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On my Client/Server Desktop application. I have this problem of how I should properly code my JDBC class with my Models to ensure all persistence request can support concurrency. i.e., multiple models want to request update to its peristence counterpart simultaneously [without atmost delay].

The scenario goes like this. Following the classes located in the server application.

Persitence Package:

abstract class AbstractService {
  // other fields
  private final String tName, tId;
  private final String sqlStatement;
  public AbstractService(final String tName, final String tId) {
    this.tName = tName;
    this.tId = tId;
    this.sqlStatement = ""; // SELECT statement
  }
  // java.sql.Connection() createConnection()
  // methods
}
public class T1Service extends AbstractService {
  private final String sqlDMLStatements;
  public T1Service() {
    super("t1", "t1Id");
    this.sqlDMLStatements = ""; // other DML statements
  }      
  // methods having return types of List<E>, Object, Boolean, etc.
  // i.e., public List<E> listAll()
}

Communication class [Client class]

import java.net.*;
import java.io.*;
public class Client extends Observable{
  private Socket socket;
  private ObjectInputStream input;
  private ObjectOutputStream output;
  private Object message;
  // Constructor
  // Getters/Setters
  // Other methods like open or close input/output
  private class ReceiverRunnable implements Runnable
    @Override
    public void run() {
       while(running) { // if socket is still open and I/O stream are open/initialized
          try { message = input.readObject(); }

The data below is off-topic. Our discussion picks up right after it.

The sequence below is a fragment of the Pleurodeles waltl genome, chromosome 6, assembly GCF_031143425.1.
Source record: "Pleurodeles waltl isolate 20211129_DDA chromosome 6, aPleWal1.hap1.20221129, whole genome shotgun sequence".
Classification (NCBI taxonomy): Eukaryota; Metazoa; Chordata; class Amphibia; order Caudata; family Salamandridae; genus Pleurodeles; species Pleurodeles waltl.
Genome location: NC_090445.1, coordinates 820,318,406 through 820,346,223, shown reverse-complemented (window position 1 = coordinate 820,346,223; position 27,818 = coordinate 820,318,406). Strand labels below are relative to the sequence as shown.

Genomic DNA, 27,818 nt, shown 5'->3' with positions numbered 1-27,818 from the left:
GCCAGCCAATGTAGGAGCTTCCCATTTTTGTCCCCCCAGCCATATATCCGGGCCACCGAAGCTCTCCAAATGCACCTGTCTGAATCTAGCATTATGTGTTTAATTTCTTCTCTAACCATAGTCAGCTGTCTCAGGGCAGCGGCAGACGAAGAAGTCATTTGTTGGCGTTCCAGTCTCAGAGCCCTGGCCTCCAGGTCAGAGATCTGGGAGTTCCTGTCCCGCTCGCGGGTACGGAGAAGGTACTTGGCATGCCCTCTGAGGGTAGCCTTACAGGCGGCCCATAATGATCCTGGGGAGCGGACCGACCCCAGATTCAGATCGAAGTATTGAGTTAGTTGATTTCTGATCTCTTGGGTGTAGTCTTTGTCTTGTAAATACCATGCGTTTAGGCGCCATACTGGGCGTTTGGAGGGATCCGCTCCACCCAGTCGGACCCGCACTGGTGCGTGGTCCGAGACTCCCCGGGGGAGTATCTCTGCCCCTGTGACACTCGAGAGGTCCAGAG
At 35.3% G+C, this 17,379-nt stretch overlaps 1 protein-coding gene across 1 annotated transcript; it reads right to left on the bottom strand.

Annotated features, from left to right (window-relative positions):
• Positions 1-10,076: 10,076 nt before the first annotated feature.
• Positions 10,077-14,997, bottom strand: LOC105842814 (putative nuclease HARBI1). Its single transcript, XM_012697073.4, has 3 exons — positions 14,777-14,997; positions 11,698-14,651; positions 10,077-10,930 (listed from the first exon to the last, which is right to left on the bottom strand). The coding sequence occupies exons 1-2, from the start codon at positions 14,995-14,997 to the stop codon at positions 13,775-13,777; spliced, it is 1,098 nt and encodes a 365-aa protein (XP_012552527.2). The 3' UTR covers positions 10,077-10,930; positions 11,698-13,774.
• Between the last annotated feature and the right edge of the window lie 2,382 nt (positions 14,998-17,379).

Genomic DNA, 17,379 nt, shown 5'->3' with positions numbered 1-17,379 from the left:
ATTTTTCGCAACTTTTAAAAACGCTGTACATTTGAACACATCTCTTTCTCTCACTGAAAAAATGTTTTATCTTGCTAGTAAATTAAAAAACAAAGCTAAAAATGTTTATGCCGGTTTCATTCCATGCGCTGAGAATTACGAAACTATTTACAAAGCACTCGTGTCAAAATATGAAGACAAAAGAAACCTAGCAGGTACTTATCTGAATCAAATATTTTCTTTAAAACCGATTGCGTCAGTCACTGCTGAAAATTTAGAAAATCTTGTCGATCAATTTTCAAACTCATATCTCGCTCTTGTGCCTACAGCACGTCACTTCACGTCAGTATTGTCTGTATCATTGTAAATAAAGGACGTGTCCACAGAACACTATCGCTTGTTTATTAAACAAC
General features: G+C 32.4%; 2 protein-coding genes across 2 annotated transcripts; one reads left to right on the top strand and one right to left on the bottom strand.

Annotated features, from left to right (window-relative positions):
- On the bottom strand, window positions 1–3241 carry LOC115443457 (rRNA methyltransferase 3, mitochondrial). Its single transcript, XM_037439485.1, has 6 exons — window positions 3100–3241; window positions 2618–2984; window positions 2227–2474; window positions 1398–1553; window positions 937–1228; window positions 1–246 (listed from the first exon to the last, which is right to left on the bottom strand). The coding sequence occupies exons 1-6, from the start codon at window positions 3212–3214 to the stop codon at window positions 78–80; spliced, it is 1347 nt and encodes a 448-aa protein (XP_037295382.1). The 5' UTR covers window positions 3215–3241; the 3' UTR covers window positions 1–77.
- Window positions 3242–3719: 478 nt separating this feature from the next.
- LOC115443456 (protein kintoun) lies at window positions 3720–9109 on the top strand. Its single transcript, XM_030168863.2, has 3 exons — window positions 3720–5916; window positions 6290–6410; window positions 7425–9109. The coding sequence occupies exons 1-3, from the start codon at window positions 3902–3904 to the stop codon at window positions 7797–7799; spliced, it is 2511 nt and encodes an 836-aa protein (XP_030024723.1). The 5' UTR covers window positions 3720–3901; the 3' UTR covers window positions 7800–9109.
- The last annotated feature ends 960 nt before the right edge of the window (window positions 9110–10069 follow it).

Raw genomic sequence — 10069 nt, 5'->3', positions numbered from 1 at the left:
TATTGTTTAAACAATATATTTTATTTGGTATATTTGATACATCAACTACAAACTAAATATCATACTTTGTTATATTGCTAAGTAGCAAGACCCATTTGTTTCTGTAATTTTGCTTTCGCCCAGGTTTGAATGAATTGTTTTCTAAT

catch(Exception e) {}
          finally { setChanged(); notifyObservers(); }  
       } 
    }
  }
}

The Main Class [Server class]

import java.net.*;
public class Server {
   private List<Client> clientList; // holds all active connections with the server
   private T1Service    t1Service
   private class ConnectionRunnable implements Runnable {
      @Override public void run() {
         while(running) { // serverSocket is open
           Client client = new Client(ServerSocket.accept(), /* other parameters */);
           client.addObserver(new ClientObserver(client));
           clientList.add(client);
         }
      } 
   }
   private class ClientObserver implements Observer {
      private Client client;
      // Constructor
      public void update(Observable o, Object arg) {
         // Check the contents of 'message' to determine what to reply
         // i.e., message.equals("Broadcast") {
         // synchronized(clientList) {
         //   for(Client element : clientList) {
         //     element.getOutput().writeObject(replyObject);
         //     element.getOutput()..flush();
         //   }
         // }
         // i.e., message.equals("T1") {
         // synchronized(t1Service) {
         //     client.getOutput().writeObject(t1.findAll());
         //     client.getOutput().flush();
         // }
      } 
   } 
}

Since this is a Client/Server applcation, multiple request from the client are simultaneously feed to the server. The server process the request sending the appropriate reply to the approriate client. Note: All of the objects sent between Client & Server an instance of java.io.Serializable.

Having this kind of scenario and looking into the block of Server.ClientServer.update() we may have a performance issue or I should say a delay in processing the N client(s) request due to Intrinsic Locks. But since I have to the rules concurrency and synchronization to ensure that Server.T1Service won't get confused to the queue of N clients request to it. Here's are the questions:

  1. According to the Item 1 of Effective Java - Second Edition regarding Static Factory, would this let me create a new class reference to the methods inside the classes of Persistence package?
  2. Would each Client element inside List<Client> would form a concurrency issue having N client update their message field simultaneously triggering the ClientObsver.update() wherein the reference object(s) of this Observer is only a single instance in the parent class. I was avoiding creating multiple instance of T1Service due to memory concerns.
  3. If we are going to go by the contents of Effective Java - Second Edition, how can I convert my persitence class in a way they can be read easily, easily instantiated, and support concurreny?

NOTE: I have updated my question due to some inconsistency of information.

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2